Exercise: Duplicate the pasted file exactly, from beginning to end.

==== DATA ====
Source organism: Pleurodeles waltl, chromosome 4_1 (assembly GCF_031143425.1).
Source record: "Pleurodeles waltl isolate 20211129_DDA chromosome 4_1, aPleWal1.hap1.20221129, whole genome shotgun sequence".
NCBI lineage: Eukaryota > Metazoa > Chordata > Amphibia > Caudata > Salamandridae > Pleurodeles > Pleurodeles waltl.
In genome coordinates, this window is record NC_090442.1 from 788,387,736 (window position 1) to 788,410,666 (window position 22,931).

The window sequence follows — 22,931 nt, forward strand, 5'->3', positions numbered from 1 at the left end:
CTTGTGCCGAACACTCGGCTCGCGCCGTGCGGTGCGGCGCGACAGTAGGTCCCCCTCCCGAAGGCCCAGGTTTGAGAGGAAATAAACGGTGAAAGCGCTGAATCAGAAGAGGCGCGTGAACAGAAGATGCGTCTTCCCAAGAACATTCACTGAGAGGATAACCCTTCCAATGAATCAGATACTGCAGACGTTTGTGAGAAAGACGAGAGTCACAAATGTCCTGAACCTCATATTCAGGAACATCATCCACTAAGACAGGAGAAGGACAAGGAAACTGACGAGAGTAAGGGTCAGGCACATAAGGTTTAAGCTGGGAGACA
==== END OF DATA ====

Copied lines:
Source organism: Pleurodeles waltl, chromosome 4_1 (assembly GCF_031143425.1).
Source record: "Pleurodeles waltl isolate 20211129_DDA chromosome 4_1, aPleWal1.hap1.20221129, whole genome shotgun sequence".
NCBI lineage: Eukaryota > Metazoa > Chordata > Amphibia > Caudata > Salamandridae > Pleurodeles > Pleurodeles waltl.
In genome coordinates, this window is record NC_090442.1 from 788,387,736 (window position 1) to 788,410,666 (window position 22,931).

The window sequence follows — 22,931 nt, forward strand, 5'->3', positions numbered from 1 at the left end:
CTTGTGCCGAACACTCGGCTCGCGCCGTGCGGTGCGGCGCGACAGTAGGTCCCCCTCCCGAAGGCCCAGGTTTGAGAGGAAATAAACGGTGAAAGCGCTGAATCAGAAGAGGCGCGTGAACAGAAGATGCGTCTTCCCAAGAACATTCACTGAGAGGATAACCCTTCCAATGAATCAGATACTGCAGACGTTTGTGAGAAAGACGAGAGTCACAAATGTCCTGAACCTCATATTCAGGAACATCATCCACTAAGACAGGAGAAGGACAAGGAAACTGACGAGAGTAAGGGTCAGGCACATAAGGTTTAAGCTGGGAGACA